My mother and I became caretakers, and I learned how important it is to maintain a medication log. When you’re sleep deprived, you don’t want to risk giving a dose of the wrong med, or worse, forgetting to give one. I humbled myself in the face of my father’s humiliation when I had to help him on to and off of his potty chair, and with his clothes, when there was no one else around. He was the epitome of modest, and having me there to help with toileting was the worst embarrassment for him. For me, it was all done in love.

I leaned on my family, and my friends, and my love of carbs to get through the last months of my father’s life. He was slipping away, and I was frantically trying to memorize every.last.second.

When my father passed, a few days after his last meal (a few bites of smoked brisket, a cup of coffee and a taste of banana pudding), I was numb. I’d already spent half the year comfort eating to fill the ache in my soul. I would spend the rest of the year eating to fill the numbness, to try to find some joy, to fill the void left after losing him. I packed on the pounds.

At the end of 2018, I felt awful both physically and emotionally. I was finally clear of the fog of grief, but I had let myself eat my way into a very unhealthy situation. It was time for some tough love. I stepped on the scale.

I have never weighed as much in my life as I do now. I wasn’t even this heavy when I was pregnant. What a rude awakening! I’d battled the grief, and the havoc it wreaked on my memory, my immune system, my mental state, and now I was looking at myself and realizing what I’d let grief do to my physical state. My blood pressure is up, and I’m fighting to lower my blood sugar below the “pre-diabetic” range. I’m fighting fat, again. AGAIN.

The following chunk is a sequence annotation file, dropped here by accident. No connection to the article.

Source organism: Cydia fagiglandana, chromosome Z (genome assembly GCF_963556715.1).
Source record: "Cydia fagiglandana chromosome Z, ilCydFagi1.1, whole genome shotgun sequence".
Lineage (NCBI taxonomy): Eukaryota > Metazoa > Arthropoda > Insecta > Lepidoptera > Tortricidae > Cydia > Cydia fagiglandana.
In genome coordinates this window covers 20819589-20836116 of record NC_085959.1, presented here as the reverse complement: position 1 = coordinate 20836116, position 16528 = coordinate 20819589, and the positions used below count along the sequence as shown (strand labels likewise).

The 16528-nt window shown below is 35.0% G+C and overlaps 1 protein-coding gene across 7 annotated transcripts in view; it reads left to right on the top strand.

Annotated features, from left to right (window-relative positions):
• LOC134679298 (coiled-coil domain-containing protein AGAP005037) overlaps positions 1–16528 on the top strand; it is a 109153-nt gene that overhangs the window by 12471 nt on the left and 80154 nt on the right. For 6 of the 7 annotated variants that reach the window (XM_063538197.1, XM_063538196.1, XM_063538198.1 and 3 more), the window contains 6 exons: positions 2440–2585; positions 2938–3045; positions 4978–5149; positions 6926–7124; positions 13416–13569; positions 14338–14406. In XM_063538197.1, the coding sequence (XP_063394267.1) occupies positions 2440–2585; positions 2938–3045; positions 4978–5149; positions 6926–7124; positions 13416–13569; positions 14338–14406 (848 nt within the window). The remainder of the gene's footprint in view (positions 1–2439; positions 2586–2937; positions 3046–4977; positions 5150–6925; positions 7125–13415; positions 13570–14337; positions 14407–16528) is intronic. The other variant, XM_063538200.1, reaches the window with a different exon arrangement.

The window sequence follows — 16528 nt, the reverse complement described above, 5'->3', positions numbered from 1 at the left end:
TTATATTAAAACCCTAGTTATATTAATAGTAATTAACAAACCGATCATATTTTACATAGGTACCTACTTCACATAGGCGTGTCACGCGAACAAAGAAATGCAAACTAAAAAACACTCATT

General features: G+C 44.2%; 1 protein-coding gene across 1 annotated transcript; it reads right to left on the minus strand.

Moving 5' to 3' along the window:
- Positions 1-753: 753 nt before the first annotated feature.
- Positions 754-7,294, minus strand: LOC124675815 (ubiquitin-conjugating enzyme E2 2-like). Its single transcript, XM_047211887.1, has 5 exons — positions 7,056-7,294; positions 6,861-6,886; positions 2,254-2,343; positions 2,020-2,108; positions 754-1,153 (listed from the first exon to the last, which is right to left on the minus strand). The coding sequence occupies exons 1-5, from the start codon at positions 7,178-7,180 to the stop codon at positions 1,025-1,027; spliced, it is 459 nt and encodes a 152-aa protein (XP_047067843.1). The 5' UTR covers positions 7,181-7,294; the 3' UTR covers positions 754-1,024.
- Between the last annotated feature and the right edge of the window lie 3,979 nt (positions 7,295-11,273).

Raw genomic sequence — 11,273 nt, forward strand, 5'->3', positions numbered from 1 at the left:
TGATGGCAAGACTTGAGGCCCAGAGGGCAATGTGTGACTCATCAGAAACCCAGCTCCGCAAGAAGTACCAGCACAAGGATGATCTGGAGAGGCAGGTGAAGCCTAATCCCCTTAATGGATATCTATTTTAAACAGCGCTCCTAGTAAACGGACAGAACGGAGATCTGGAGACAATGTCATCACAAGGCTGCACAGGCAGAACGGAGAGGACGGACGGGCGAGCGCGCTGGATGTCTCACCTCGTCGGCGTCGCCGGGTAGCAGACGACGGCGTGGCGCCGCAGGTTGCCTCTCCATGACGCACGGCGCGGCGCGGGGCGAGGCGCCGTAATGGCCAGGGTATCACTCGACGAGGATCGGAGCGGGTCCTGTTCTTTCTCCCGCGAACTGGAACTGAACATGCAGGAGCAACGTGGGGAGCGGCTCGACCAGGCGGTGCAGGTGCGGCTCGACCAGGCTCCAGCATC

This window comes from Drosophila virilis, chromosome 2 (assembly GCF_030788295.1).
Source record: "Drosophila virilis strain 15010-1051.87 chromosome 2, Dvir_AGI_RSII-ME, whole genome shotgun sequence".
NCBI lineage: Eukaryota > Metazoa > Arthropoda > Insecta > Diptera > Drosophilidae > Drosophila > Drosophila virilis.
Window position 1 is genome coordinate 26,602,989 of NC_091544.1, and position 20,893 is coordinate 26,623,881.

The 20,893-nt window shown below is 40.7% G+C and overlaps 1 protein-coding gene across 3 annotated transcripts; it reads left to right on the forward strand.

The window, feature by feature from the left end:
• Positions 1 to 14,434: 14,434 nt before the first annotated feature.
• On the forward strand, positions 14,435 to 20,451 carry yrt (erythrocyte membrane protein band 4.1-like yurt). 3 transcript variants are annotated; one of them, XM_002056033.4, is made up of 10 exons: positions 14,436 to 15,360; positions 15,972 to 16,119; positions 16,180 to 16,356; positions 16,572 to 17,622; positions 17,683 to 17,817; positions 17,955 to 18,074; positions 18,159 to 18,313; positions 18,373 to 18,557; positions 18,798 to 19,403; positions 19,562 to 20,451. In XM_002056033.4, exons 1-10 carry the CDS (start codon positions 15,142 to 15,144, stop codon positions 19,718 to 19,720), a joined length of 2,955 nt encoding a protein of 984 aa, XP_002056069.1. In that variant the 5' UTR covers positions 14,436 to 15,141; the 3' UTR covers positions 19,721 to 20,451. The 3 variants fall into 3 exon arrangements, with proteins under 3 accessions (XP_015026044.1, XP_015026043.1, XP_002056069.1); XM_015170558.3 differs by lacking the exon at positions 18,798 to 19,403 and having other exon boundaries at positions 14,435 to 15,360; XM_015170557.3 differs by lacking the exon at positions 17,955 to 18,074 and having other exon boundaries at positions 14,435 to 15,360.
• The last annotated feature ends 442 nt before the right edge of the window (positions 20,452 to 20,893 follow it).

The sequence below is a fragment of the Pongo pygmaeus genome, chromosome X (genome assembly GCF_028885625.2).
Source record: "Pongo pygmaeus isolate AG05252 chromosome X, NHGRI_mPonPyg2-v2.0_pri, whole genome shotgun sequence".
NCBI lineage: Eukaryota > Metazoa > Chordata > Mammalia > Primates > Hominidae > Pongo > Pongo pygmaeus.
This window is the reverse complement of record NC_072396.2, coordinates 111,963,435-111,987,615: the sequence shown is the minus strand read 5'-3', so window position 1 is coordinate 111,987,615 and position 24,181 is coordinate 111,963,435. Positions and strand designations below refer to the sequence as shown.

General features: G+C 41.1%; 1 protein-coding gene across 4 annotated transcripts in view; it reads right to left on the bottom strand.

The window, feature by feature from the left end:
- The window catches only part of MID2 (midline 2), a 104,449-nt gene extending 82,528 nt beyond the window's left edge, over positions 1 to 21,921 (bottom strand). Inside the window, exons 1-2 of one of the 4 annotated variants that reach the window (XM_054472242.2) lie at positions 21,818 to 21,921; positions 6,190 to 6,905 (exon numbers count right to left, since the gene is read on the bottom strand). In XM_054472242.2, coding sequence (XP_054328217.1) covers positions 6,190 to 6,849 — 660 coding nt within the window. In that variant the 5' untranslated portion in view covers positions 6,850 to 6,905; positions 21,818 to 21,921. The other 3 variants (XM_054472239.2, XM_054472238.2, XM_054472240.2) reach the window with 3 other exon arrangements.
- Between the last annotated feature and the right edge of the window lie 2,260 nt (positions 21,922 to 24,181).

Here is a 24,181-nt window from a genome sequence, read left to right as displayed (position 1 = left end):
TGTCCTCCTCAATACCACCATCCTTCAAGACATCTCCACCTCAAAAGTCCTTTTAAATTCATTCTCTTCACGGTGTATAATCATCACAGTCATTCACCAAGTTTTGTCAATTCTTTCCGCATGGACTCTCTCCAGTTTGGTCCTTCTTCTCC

I’m making changes in small steps, because I’m afraid if I change too much at once, I’ll self-sabotage. I’m planning out my weekday breakfasts and lunches, as that is when I’m most likely to break down and get a cheeseburger if I don’t have a quick meal at the ready. I’m slowly moving back into an exercise routine. It’s disappointing that at one time I could easily do a 4-5 mile walk on a whim, but walking two miles is a challenge today. I’m doing meals plans for dinner, and making sure it’s a meal that can come together quickly, when I’m hangry, and my family is driving me insane, the dog is begging for treats, the cat wants to be fed, and there’s Girl Scout cookies in the freezer and just one won’t hurt and why not have a glass of wine….and OMG just stop and breathe, and make that healthier choice of the dinner I planned. Y’all get me, right?

My journey has started. I’m hopeful that it will never end, only level up. I want to be a healthy woman, wife, mom, dog mom, cat mom, rat mom (yes, we have two, don’t ask). I want to walk more than 2 miles without aching. I want to look moderately decent in a swimsuit in Jamaica in May. I want to cross a finish line again (but I’m done with half marathons, so it’ll be a 5 or 10K). I want to regain my sense of self, of wholeness.

I want to not stop until the job is done, like Dad.

Harold Stanley Marley 1934-2018

3 Responses to Fat.

  1. www.pearlspakc.com

    Well it’s still a good thing that you are healthy because of you are sick sometimes you don’t have a choice but to just eat fish and vegetables which lead to a thinner you…

  2. Karen Howington

    You are an amazing writer!! You can do it!!

  3. Dottie

    Beautifully written, I’m proud of you for doing something for yourself. Thank you for standing beside me during this very difficult time. I couldn’t have cared for your Dad without your help. You are my rock. Love you honey.